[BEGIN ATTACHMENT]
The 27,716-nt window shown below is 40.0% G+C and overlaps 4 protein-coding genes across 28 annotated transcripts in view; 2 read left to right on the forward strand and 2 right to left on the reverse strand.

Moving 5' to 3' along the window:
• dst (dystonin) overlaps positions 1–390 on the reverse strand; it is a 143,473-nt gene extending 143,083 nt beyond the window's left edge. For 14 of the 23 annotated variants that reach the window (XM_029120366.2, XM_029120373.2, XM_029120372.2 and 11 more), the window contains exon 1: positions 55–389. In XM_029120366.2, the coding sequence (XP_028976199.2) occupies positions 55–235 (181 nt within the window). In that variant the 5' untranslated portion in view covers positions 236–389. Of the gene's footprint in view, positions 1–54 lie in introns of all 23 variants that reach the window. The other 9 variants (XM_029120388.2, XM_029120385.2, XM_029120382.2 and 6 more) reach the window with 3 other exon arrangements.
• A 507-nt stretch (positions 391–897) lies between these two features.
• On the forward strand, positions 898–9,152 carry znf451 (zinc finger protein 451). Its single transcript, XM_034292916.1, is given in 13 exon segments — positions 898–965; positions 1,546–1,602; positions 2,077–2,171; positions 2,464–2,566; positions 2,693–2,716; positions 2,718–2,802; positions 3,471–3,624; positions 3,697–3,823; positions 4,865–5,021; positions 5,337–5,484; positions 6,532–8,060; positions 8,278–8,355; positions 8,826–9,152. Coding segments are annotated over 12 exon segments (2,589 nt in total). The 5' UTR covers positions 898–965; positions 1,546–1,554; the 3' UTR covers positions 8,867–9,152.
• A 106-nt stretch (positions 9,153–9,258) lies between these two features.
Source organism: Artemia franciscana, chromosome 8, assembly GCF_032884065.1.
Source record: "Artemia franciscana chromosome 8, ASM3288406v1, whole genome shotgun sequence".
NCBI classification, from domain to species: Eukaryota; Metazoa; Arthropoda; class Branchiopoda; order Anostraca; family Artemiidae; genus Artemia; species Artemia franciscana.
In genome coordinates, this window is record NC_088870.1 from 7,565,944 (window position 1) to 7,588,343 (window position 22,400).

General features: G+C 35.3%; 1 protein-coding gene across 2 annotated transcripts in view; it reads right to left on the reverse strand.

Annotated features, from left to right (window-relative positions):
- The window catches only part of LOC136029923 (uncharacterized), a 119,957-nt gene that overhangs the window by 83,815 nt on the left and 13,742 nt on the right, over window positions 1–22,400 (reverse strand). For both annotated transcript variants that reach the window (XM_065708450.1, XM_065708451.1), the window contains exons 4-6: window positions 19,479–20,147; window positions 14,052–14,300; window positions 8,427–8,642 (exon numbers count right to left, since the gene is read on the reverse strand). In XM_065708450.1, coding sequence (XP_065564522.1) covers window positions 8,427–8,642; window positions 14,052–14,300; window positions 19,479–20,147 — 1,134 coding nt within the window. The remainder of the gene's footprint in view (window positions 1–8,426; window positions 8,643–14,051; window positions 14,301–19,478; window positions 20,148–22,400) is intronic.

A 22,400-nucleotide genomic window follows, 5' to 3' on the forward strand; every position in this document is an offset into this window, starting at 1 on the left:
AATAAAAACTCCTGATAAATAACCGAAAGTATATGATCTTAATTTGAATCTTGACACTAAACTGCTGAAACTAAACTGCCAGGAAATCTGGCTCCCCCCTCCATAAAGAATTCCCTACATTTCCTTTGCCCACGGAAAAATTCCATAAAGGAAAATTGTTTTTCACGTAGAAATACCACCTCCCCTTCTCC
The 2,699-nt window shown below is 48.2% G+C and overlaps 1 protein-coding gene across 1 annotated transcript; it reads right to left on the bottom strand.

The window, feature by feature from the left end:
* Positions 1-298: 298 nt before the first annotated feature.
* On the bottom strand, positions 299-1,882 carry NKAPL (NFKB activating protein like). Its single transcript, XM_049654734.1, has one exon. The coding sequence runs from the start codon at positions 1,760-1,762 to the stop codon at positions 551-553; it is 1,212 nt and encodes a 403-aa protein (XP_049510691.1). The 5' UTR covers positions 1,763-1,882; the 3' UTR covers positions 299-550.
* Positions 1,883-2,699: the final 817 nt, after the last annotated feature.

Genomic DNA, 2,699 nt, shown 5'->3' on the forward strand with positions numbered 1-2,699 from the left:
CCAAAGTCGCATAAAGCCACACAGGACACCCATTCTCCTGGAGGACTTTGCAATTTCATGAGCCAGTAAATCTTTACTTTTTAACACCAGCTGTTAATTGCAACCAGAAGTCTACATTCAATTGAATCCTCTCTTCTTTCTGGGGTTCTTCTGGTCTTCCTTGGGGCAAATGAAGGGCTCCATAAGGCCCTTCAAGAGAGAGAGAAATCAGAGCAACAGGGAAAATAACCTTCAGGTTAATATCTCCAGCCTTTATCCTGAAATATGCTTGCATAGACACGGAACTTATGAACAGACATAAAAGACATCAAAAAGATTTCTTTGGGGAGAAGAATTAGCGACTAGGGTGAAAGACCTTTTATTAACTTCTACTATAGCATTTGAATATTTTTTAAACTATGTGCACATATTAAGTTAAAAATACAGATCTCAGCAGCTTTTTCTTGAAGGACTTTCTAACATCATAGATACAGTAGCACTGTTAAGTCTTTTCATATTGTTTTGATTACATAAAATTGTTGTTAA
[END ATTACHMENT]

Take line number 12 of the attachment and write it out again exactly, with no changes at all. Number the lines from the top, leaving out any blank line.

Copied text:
Annotated features, from left to right (window-relative positions):